We also got to see the frequency of that nemesis of editors – “illegible.” This comes up far more frequently than I would like, but I was gratified to see that in the years where we have proofread the texts, the frequency is much lower.
It will surprise no one that “peace” and “war” shot to the top in 1915.
In 1905, the most frequent words deal more with the plight of children and represent Addams’ work on child labor and welfare in Chicago.
Catie also worked on another way to show the content of Addams’ writings, plotting the frequency of a word over time. Similar to the Google n-gram viewer that can compare the frequency of words in Google Books over time, this gives you a sense of the chronology. We did not have the capacity at this point to allow users to type the words they want, but were able to produce n-grams for some of the most popular words.
Seen together, it is a little frightening, but on the live version on the site, you can select a single word to analyze.
The n-gram for “Illegible” shows the power of proofreading! When the data was downloaded for use, we had just finished proofreading 1915!
Social Network Analysis
Another approach was to see what we could learn from social network analysis. Using Omeka’s Item Relations plugin, we have been tracking relationships — mostly between documents and the people, organizations, and events that are mentioned in them. We also are building connections between people and organizations, tracking which people were members of which organizations, for example, or who participated in a specific event. We wondered whether the relationships between people and organizations might yield some interesting insights, or whether we could find other connections between people and the metadata gathered about them. Taylor was responsible for this project.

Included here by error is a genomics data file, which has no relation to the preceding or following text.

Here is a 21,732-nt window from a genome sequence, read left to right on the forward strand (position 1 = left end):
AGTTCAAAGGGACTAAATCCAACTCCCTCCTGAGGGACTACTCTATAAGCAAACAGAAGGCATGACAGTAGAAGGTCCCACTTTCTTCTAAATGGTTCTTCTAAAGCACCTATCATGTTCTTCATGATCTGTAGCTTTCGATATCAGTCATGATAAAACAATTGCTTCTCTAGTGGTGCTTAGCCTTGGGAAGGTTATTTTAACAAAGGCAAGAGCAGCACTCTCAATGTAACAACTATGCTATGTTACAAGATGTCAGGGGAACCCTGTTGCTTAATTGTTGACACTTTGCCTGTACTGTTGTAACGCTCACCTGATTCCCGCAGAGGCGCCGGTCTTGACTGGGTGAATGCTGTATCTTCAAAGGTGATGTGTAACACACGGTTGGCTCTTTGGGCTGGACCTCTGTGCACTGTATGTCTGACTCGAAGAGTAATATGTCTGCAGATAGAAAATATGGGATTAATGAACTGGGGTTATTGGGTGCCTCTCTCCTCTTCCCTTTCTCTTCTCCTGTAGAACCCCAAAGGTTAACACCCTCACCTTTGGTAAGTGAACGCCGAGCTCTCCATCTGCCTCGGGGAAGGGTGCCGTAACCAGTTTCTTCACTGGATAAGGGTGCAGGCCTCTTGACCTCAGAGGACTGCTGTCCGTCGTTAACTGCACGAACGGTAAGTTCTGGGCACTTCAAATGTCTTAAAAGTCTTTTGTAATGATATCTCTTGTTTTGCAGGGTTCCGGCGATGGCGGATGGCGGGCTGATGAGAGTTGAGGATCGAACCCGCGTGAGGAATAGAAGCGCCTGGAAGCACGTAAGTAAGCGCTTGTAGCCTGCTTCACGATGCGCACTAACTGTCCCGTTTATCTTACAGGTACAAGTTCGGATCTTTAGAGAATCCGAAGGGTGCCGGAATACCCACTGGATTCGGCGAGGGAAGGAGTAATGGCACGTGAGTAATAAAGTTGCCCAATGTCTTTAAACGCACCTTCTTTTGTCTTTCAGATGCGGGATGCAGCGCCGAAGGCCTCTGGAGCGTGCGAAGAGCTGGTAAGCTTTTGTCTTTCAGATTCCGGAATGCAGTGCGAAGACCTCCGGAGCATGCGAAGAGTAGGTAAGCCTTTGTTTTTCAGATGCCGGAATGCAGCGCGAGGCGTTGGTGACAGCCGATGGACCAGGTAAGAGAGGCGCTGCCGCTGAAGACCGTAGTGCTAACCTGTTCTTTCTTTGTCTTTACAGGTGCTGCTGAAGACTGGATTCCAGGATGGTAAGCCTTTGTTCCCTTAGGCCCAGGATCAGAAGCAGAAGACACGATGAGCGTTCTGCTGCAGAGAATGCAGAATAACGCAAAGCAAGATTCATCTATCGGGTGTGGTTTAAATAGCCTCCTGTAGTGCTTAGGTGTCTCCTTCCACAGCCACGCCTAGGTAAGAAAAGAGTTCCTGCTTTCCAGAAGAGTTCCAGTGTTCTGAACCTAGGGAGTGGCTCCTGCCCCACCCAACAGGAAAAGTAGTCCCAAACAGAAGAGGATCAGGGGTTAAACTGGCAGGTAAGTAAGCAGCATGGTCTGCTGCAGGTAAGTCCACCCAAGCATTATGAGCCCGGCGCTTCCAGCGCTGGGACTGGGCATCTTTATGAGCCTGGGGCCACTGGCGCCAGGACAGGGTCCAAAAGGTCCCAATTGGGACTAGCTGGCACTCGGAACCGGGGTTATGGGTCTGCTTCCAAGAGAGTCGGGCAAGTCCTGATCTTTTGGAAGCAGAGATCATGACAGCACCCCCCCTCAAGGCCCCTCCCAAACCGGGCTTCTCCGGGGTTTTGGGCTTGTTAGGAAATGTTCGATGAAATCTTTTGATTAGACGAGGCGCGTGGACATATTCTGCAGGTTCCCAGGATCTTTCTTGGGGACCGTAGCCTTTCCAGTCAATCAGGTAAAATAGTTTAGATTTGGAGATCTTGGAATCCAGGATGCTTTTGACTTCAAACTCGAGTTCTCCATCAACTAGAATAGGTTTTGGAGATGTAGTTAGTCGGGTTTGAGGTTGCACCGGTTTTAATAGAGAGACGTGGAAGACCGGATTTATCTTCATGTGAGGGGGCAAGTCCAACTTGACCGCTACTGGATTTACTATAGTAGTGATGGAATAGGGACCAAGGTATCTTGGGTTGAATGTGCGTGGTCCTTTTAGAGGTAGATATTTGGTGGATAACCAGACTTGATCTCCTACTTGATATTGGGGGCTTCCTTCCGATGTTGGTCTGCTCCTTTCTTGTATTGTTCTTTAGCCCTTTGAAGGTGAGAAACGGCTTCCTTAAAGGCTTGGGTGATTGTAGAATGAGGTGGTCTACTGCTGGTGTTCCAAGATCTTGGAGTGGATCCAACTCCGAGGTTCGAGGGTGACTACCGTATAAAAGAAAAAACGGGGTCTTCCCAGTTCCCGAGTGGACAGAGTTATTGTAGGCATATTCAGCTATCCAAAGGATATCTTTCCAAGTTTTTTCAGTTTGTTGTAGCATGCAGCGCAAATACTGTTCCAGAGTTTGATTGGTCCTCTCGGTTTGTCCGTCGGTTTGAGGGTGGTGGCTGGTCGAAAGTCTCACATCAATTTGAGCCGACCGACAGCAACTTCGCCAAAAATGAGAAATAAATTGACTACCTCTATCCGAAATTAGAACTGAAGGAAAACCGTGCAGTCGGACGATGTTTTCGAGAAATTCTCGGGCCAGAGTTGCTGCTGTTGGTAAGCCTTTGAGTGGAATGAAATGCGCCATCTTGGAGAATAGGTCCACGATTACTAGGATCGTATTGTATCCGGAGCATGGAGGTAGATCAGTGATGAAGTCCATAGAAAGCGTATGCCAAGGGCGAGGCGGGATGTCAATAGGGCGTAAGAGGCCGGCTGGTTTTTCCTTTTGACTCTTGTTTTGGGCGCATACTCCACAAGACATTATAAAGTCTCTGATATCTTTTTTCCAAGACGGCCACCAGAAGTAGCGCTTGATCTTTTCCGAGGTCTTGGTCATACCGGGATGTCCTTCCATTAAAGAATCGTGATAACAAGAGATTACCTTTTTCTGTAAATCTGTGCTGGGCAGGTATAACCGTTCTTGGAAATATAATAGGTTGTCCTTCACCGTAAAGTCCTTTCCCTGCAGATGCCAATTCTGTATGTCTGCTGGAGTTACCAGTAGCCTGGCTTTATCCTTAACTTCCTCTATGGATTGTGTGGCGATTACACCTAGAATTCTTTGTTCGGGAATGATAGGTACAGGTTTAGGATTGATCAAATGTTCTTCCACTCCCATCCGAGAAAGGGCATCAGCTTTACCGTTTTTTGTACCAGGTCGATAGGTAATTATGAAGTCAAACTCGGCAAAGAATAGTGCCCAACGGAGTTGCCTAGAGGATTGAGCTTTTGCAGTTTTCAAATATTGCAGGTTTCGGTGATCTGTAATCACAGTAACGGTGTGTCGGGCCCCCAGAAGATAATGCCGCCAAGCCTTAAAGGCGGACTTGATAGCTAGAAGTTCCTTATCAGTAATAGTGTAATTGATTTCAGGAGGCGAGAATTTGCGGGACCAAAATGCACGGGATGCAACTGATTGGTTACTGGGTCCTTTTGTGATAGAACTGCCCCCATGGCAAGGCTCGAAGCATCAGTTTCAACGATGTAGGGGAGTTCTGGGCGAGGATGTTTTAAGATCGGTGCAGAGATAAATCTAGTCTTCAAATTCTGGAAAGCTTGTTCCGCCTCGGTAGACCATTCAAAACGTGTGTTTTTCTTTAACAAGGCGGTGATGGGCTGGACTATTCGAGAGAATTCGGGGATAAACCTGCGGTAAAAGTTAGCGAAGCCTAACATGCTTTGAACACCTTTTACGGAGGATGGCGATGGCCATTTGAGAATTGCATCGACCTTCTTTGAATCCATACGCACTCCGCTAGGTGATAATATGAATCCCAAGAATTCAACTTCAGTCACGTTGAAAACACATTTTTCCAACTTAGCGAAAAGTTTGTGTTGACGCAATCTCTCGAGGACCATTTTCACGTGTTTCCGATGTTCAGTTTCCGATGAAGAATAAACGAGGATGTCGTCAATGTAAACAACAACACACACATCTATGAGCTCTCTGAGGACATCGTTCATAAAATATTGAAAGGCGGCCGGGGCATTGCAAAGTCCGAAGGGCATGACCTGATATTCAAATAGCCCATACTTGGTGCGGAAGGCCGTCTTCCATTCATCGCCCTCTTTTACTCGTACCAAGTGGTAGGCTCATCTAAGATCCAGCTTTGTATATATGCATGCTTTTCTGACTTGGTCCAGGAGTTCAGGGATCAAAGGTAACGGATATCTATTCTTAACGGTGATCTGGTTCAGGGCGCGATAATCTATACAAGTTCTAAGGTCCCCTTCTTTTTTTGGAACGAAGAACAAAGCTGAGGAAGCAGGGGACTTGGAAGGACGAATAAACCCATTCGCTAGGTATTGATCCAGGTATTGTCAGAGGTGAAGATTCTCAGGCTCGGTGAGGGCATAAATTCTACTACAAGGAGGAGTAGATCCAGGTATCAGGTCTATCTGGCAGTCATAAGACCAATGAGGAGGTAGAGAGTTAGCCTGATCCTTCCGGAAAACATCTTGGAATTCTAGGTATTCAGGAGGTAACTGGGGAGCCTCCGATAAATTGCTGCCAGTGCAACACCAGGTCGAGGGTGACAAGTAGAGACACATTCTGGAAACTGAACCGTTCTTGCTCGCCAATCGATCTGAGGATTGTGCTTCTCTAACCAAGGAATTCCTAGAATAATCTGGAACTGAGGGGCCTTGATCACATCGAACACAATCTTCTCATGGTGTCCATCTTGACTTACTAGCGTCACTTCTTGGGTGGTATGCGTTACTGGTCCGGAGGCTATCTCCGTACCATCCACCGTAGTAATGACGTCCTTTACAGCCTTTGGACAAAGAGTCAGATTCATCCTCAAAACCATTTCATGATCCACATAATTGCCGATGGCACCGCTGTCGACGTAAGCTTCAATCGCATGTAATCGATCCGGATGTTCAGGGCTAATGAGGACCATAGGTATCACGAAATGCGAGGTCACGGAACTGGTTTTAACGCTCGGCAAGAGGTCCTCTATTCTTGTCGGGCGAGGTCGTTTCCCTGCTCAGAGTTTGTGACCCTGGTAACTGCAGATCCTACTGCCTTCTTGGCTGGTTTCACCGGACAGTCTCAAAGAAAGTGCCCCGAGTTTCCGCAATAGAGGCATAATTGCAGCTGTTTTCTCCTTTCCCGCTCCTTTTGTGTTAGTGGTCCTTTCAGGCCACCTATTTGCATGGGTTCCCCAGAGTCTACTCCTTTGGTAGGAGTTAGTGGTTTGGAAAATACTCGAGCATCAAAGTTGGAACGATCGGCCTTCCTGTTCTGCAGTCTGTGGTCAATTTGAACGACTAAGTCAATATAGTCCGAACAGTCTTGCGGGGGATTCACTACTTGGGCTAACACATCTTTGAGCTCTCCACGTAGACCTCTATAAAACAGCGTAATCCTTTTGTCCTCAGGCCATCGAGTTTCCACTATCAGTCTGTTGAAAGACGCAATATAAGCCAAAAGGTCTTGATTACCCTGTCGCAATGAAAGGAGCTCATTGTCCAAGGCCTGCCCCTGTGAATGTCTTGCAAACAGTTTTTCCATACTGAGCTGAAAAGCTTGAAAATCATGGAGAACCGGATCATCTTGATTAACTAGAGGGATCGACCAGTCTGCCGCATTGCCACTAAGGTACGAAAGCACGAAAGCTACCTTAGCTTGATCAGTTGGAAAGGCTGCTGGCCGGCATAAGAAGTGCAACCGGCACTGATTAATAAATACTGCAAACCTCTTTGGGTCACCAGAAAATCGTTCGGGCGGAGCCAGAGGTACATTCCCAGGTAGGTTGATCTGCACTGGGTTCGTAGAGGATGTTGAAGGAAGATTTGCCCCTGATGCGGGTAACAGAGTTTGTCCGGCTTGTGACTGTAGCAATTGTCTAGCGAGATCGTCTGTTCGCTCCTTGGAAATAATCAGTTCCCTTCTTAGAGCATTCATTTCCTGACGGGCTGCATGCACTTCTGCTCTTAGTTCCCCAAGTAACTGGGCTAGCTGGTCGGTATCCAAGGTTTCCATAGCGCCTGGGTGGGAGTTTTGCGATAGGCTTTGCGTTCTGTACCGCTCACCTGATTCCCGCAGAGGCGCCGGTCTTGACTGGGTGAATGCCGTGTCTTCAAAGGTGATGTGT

Our large dataset proved to be problematic for developing a meaningful social network based on shared connections. We think there is promise for this in future by controlling which people are included in the network, but the sheer number of people and the amount of common tags produced a daunting graph.
Instead, Taylor created a geographical visualization of Addams’s social networks related to several topics. We used our tags for movements like “Woman Suffrage,” “Child Labor,” and “Peace” and plotted their geographic locations. Compare Addams’ Settlement Movement network and her Peace network below to see the expansion of her work internationally.
It was amazing to see what two talented students could do in such a short period of time! The experience has helped us think more about how we want to make our data accessible, and has uncovered challenges that we need to think about. Our database is large and complex and developing means to limit the queries is going to be important.
We are looking forward to working with other UMSI students and any digital humanists interested in advancing this work.